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Kastle MX108 + BMX108 full length review (with pictures) 2011 and 2012 models - Page 2

post #31 of 43
Thread Starter 
Quote:
Originally Posted by ChrisCrash View Post

Buzz, maybe maybe not but thx. I suspect your right 100mm is likely better for most as a Western daily driver but like anything that leaves other gaps to be filled. Bigger for powder and narrow for frontside, or between storm skiing. If I went with a three ski quiver I'd probably go something like 78 - 98 - 118+, others might add or subtract a few mm based on weight, size and preference.

110 or so seems to be a sweet spot for a few guys around my size in that it is a really good if not ideal powder skiing and good soft conditions daily driver without giving up much at either end. 100mm for me not so much, as it gives up too much in deeper snow. 120 ish not nimble enough in marginal conditions.

Tip rocker (and tail) has made many a ski quicker and more manageable in a bigger widths and lengths. Case and point the first gen MX108 would not have been on my daily driver list.


Yeah, that is how I see it too. Good quiver call; high 70's for hard snow, something in the middle for variable conditions (ski flex and characteristics are more important here than width), and a wider ski for soft snow. 

 

 

 

post #32 of 43
Quote:
Originally Posted by ChrisCrash View Post

Tip rocker (and tail) has made many a ski quicker and more manageable in a bigger widths and lengths. 


You can also turn it around; rocker has made many a narrower ski easier to plane up, come around in soft snow. In some ways I think as they get rocker and flex worked out, for many of us it may spell the end of the need for 115+ widths. Yep, a 118 rockered ski will definitely be easier to handle than a traditional camber 118, but neither one will get from one edge to the other any faster cuz that's still the same lever arm. If I can get up and over chop because of the shape and flex, why not go for something that'll also handle bumps and steeps where you may need to do stuff in a hurry?

 

post #33 of 43
Thread Starter 
Quote:
Originally Posted by beyond View Post


You can also turn it around; rocker has made many a narrower ski easier to plane up, come around in soft snow. In some ways I think as they get rocker and flex worked out, for many of us it may spell the end of the need for 115+ widths. Yep, a 118 rockered ski will definitely be easier to handle than a traditional camber 118, but neither one will get from one edge to the other any faster cuz that's still the same lever arm. If I can get up and over chop because of the shape and flex, why not go for something that'll also handle bumps and steeps where you may need to do stuff in a hurry?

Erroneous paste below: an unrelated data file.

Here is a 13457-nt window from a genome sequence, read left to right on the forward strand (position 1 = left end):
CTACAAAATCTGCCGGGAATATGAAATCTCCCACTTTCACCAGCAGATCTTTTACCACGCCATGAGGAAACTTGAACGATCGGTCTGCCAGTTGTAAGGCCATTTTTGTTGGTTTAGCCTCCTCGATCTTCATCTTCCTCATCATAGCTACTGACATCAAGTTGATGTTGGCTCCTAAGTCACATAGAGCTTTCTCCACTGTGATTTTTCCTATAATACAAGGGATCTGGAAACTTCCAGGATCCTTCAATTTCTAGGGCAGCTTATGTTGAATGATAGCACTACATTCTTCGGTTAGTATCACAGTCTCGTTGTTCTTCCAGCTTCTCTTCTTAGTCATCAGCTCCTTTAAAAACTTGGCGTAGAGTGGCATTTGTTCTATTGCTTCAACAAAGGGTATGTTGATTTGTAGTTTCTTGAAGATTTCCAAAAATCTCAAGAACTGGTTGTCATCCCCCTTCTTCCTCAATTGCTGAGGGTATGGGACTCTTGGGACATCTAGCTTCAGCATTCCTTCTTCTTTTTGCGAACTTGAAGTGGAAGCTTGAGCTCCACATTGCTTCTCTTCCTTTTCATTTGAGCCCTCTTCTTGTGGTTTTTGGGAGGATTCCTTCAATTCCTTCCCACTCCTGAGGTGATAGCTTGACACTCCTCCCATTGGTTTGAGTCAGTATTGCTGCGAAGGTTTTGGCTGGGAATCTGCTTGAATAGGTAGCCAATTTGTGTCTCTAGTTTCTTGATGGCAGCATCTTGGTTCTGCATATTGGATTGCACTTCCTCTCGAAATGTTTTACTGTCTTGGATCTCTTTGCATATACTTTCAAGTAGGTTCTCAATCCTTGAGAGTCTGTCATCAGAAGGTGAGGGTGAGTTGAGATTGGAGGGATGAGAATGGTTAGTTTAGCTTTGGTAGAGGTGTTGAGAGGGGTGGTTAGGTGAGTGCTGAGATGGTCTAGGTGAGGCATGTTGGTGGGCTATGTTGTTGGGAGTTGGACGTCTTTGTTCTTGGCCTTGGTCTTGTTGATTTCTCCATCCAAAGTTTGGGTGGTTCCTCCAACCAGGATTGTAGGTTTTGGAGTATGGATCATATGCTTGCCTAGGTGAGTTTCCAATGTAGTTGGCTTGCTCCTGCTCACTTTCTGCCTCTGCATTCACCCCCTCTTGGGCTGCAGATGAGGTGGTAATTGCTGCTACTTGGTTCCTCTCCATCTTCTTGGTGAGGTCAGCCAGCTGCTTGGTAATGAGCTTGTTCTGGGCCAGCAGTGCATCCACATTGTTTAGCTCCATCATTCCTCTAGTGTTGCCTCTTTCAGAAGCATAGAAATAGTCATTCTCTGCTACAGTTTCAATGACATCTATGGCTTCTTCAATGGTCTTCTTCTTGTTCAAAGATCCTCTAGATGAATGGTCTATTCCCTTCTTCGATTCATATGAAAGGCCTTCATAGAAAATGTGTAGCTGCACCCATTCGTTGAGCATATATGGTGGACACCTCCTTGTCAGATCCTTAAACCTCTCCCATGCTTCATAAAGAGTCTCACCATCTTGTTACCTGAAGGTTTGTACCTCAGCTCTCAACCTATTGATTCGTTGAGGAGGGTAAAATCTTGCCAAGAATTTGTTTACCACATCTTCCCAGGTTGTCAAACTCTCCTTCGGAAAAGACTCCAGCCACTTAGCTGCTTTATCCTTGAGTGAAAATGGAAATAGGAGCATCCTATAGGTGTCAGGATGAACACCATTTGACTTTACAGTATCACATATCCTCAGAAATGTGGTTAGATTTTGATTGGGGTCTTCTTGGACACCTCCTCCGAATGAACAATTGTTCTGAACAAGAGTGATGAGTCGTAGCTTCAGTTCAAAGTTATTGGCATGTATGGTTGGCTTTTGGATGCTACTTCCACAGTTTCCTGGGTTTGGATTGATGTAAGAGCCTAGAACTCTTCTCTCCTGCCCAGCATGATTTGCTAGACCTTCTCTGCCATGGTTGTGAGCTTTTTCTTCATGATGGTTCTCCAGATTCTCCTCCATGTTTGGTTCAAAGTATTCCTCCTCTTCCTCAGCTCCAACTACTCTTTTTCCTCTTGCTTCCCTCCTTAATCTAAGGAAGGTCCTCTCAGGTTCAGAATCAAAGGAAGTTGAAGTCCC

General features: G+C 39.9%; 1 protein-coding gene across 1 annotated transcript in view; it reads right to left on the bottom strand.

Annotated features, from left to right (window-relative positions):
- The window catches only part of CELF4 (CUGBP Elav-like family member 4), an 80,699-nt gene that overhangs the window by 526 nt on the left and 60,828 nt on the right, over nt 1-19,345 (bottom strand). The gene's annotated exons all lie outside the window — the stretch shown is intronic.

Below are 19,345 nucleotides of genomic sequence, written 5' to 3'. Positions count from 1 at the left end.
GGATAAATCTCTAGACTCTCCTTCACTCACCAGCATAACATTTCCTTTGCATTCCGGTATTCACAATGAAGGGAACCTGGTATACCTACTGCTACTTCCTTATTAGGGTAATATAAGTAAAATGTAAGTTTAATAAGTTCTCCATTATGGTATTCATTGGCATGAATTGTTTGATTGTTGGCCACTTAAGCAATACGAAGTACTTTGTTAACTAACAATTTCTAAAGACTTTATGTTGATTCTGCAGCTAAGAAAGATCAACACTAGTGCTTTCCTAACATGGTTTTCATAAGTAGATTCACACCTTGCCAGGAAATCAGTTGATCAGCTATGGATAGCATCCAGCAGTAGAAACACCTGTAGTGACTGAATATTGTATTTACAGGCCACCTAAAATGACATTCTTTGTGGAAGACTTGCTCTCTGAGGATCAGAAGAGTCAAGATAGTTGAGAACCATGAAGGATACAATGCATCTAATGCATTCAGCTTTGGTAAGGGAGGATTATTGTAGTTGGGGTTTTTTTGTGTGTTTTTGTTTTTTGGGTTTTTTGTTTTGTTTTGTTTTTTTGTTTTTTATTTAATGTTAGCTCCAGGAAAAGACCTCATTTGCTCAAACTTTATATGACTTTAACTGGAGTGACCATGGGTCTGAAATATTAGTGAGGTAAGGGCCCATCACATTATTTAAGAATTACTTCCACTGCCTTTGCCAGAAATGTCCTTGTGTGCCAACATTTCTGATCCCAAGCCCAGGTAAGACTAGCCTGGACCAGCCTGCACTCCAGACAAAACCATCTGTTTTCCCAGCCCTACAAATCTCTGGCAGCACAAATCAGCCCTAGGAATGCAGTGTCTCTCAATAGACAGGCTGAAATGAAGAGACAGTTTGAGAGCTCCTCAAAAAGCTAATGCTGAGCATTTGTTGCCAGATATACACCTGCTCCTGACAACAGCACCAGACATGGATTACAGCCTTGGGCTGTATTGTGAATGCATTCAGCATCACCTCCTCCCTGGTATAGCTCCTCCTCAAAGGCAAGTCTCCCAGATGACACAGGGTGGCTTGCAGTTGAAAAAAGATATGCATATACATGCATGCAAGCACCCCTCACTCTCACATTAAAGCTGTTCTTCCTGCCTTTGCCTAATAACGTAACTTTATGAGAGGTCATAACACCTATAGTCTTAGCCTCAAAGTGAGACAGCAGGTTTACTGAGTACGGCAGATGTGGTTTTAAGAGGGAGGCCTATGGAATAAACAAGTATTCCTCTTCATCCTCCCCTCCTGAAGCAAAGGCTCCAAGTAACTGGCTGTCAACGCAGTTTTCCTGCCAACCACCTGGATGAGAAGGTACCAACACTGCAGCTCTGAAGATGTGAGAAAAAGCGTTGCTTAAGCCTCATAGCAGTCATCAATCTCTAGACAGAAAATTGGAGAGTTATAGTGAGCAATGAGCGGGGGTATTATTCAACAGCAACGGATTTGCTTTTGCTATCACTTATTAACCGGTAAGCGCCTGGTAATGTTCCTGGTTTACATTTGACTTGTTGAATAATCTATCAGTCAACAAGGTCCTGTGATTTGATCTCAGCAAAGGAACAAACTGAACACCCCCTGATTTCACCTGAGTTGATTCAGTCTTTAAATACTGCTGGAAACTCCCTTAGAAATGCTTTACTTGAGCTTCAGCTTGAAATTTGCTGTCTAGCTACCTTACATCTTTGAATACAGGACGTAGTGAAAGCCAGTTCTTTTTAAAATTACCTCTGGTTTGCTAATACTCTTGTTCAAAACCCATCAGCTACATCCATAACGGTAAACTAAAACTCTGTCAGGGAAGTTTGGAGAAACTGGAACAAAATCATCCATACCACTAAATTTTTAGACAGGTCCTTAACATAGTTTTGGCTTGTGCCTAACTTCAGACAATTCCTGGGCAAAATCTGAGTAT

Good call.  I find that as long as the tip can get "out" of the snow for releasing, I don't need much in the way of width.  My recent experience of the Magnum 8.5ti handling 12" of moderate crud quite a bit better than the Cochise plays this out: both got out of the snow well enough, but the 8.5ti was narrow enough to be much quicker and more powerful when I needed the ski to bite, or to flow over bumps forming up.  This year, the widest ski I have been skiing with any consistency is my BMX98.  If we got a really heavy, wet dump, I would want something wider, but for typical tree skiing and moderate density, moderate depth new snow we get, I find I favor the slightly narrower skis. Much less work for me to do.  There are also those that can't make a turn in a foot of snow on anything less than 120mm, but I assume we are talking about reasonably skilled skiers here.   
 

 

post #34 of 43

BMX108, been out on them 4-5 days now. First few in 5-8 inches on new over med firm base then most recently on med firm groomers.

 

In the 5-8 inches over med firm base they were fantastic, powerful, quick and very predictable in varying terrain and lighting conditions. Skiing a ski especially a one new to me in poor to mixed light in challenging conditions I really appreciated this ski. Almost as forgiving as my olympus but with more power and better fore and aft balance, I think my 183 Olympus was too short and and soft (the tips are butter) for me at my weight the BMX108 in 188 is a better length / flex match. Not quite as telepathic in terms of turn initiation or as easy at slow speeds but they had more going on for me at most speeds I ski. In the limited tree's I took them in I had to work a bit harder on them but they were very good and would carve or smear as I wanted.

 

My last outing was on firm groomers at Sunpeaks. Frankly, I was bored of ripping carpets on my MX78's which were arguably perfect for the conditions. While I wouldn't want to ski these conditions everyday on a ski this width they were a heck of a lot of fun and I had no problems making any turn shape I wanted on firm snow. Edge hold was fine with some chatter on really hard snow. Stability was again fantastic and I was usually looking over my shoulder trying to find whoever I was skiing with...I even tucked headwall with them and at 100kph all I had was a great big grin on my face. 

 

Talking to my dealer and those in Sunpeaks one thing that seems to get a number of heads stuck is how to sell the BMX line is the sidecut or lack there of especially if they themselves have not skied them. I think this point is overweighted by many and if your skied the 98 or 108 in anything soft or have a ski for firm snow the point is almost mute. Be curious what Beyond and Dawg think about this? Is Kastle on point here or are they missing something? Is the one ski quiver notion polluting many skis?